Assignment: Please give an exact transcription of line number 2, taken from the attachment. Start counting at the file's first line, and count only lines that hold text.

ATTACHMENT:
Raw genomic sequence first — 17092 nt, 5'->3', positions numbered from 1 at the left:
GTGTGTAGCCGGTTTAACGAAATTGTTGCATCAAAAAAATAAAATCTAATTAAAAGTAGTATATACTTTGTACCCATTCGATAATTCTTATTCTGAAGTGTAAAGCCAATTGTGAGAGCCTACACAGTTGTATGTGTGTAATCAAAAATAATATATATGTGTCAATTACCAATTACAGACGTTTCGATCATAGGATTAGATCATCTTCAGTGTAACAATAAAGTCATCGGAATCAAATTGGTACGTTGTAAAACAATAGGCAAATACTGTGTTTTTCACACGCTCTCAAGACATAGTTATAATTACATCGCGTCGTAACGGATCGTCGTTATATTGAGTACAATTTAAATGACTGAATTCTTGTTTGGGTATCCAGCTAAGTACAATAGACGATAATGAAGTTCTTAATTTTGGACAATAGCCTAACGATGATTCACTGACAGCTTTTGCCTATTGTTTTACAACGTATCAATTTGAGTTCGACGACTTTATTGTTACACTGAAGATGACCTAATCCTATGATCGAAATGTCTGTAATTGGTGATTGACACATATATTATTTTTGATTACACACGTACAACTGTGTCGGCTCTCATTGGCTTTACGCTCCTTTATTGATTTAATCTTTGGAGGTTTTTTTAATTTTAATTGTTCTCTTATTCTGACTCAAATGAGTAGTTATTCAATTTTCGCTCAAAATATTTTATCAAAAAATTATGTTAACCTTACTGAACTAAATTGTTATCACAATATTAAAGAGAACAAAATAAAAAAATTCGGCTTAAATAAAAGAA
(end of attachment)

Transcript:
GTGTGTAGCCGGTTTAACGAAATTGTTGCATCAAAAAAATAAAATCTAATTAAAAGTAGTATATACTTTGTACCCATTCGATAATTCTTATTCTGAAGTGTAAAGCCAATTGTGAGAGCCTACACAGTTGTATGTGTGTAATCAAAAATAATATATATGTGTCAATTACCAATTACAGACGTTTCGATCATAGGATTAGATCATCTTCAGTGTAACAATAAAGTCATCGGAATCAAATTGGTACGTTGTAAAACAATAGGCAAATACTGTGTTTTTCACACGCTCTCAAGACATAGTTATAATTACATCGCGTCGTAACGGATCGTCGTTATATTGAGTACAATTTAAATGACTGAATTCTTGTTTGGGTATCCAGCTAAGTACAATAGACGATAATGAAGTTCTTAATTTTGGACAATAGCCTAACGATGATTCACTGACAGCTTTTGCCTATTGTTTTACAACGTATCAATTTGAGTTCGACGACTTTATTGTTACACTGAAGATGACCTAATCCTATGATCGAAATGTCTGTAATTGGTGATTGACACATATATTATTTTTGATTACACACGTACAACTGTGTCGGCTCTCATTGGCTTTACGCTCCTTTATTGATTTAATCTTTGGAGGTTTTTTTAATTTTAATTGTTCTCTTATTCTGACTCAAATGAGTAGTTATTCAATTTTCGCTCAAAATATTTTATCAAAAAATTATGTTAACCTTACTGAACTAAATTGTTATCACAATATTAAAGAGAACAAAATAAAAAAATTCGGCTTAAATAAAAGAA